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My Tryst with My Breath

When I wrote that headline, it sounded like high philosophy or utter balderdash. And, when I re-read it, my lips broadened into a wide grin. For, isn’t the breath the only constant in our life? The intake of oxygen and exhalation of carbon-di-oxide sustains human life, so to specifically consider my tryst with this process seemed downright daft.

And that’s the first lesson I took from this tryst my breath. Do we always give adequate importance to things that our bodies seem to accomplish without our knowledge? Do we consciously control our body parameters? Do we decide how much to sweat so that the body temperature is brought back to normal? On the contrary, advancements in medical science has resulted in popping a pill for everything – even a bout of flatulence!

Mindfulness – Equanimity

However, I am digressing. The purpose of this post and a few that could follow is to share my experience with that very ancient, very unique and very powerful experiment espoused by none other than Siddharta Gautama – known as the Buddha or the Enlightened One. The technique known simply as Vipassana (pronounced as vɪˈpasənə/), often translated as insight, helps us move away from our thoughts to our senses.

When French philosopher Rene Descartes rather pompously claimed “I think, therefore I am” (cogito ergo sum) he had inadvertently discarded all but human life as life itself. Eastern thought understood the futility of thought as all of it is just a story woven around what we want reality to be. To turn this fantasy to reality requires proactive steps and this action is what gets us to experience life through our sense organs.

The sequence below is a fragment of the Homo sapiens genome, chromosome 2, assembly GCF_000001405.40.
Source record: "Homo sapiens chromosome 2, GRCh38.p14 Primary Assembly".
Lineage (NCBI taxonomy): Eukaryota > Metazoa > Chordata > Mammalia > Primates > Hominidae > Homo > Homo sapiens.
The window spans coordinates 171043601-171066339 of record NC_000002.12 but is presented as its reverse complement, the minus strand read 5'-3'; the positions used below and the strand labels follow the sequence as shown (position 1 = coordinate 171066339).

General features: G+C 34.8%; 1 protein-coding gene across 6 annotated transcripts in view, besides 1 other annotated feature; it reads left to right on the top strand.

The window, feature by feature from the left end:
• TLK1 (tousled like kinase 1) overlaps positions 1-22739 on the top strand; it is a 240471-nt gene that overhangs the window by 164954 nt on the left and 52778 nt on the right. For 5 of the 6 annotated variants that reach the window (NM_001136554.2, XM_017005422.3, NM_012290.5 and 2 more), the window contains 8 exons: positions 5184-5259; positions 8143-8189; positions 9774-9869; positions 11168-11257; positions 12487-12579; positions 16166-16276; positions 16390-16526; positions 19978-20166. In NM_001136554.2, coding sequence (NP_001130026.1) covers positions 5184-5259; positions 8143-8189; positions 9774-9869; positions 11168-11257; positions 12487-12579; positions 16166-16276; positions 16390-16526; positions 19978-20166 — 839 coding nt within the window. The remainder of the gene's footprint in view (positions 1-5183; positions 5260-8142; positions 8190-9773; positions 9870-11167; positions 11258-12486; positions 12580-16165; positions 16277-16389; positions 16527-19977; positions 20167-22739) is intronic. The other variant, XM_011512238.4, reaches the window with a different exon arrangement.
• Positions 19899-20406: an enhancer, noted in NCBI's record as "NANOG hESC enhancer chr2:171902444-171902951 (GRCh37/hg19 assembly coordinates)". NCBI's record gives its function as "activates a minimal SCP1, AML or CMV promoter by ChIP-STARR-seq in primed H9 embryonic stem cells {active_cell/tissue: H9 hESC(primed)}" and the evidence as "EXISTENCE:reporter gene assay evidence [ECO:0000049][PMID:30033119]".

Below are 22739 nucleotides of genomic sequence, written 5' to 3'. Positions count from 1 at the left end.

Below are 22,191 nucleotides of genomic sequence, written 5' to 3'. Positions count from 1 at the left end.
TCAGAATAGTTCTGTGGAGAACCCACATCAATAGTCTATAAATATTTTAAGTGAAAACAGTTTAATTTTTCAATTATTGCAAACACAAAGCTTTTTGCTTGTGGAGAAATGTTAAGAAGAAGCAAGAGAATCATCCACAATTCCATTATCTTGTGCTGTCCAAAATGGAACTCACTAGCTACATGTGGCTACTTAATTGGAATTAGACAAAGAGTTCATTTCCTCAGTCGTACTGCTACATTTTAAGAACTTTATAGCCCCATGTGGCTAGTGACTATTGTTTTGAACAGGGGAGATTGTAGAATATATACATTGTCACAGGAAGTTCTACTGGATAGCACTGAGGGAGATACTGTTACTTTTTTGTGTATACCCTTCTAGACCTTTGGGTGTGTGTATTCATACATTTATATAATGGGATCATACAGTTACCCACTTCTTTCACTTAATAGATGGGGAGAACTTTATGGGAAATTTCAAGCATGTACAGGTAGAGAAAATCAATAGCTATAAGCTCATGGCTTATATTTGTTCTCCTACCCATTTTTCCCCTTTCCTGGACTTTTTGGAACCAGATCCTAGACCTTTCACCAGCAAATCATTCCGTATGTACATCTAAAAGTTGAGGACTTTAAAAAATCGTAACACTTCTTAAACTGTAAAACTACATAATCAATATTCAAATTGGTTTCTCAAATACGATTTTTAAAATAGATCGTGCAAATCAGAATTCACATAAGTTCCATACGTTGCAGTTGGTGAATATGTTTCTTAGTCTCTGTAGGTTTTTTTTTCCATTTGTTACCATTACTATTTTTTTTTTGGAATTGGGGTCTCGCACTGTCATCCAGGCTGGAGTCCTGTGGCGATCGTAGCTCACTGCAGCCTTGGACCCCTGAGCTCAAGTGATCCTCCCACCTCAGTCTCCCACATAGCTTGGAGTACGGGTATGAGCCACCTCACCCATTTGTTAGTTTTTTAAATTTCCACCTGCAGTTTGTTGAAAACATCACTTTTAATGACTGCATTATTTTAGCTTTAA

Before I embark on this journey of connecting with my own breathing, I place on record my gratitude to some of my teachers including Cynthia Gonzalves and Stephen Titus (WellSpring NLP Integrated) who made me aware of those sounds of silence that helps disconnect the past and the future from our present. Having experienced Vipassana on a few occasions, they nudged me to experience it for myself. Thus began my tryst with the 2500-year-old technique brought back to India by Shri. S.N. Goenka, having acquired it from a Burmese official Sayagi U Ba Khin.

My first understanding of Vipassana is that it is a focused observation of one’s breathing. Not regulating the breath as we do in certain yogic techniques, just observing it – and not with the purpose of defining it as shallow, deep, or normal. Just the breath itself. This technique taught me to observe reality as it is, not as what I want it to be.

(to be continued…)

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